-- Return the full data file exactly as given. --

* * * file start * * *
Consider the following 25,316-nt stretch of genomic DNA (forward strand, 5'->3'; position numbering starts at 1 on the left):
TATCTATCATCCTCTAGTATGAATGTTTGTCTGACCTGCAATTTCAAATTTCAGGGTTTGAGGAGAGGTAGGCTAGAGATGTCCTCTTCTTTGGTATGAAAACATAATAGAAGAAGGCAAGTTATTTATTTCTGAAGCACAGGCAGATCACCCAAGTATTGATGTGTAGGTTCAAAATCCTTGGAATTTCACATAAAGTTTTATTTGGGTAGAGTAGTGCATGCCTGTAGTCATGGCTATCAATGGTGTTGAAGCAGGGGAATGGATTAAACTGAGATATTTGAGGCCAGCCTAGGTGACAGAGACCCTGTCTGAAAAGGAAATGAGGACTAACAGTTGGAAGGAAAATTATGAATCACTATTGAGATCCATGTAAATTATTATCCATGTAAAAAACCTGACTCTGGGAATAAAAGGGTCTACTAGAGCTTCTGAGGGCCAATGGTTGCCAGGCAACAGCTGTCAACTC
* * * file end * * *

Consider the following 25,316-nt stretch of genomic DNA (forward strand, 5'->3'; position numbering starts at 1 on the left):
TATCTATCATCCTCTAGTATGAATGTTTGTCTGACCTGCAATTTCAAATTTCAGGGTTTGAGGAGAGGTAGGCTAGAGATGTCCTCTTCTTTGGTATGAAAACATAATAGAAGAAGGCAAGTTATTTATTTCTGAAGCACAGGCAGATCACCCAAGTATTGATGTGTAGGTTCAAAATCCTTGGAATTTCACATAAAGTTTTATTTGGGTAGAGTAGTGCATGCCTGTAGTCATGGCTATCAATGGTGTTGAAGCAGGGGAATGGATTAAACTGAGATATTTGAGGCCAGCCTAGGTGACAGAGACCCTGTCTGAAAAGGAAATGAGGACTAACAGTTGGAAGGAAAATTATGAATCACTATTGAGATCCATGTAAATTATTATCCATGTAAAAAACCTGACTCTGGGAATAAAAGGGTCTACTAGAGCTTCTGAGGGCCAATGGTTGCCAGGCAACAGCTGTCAACTC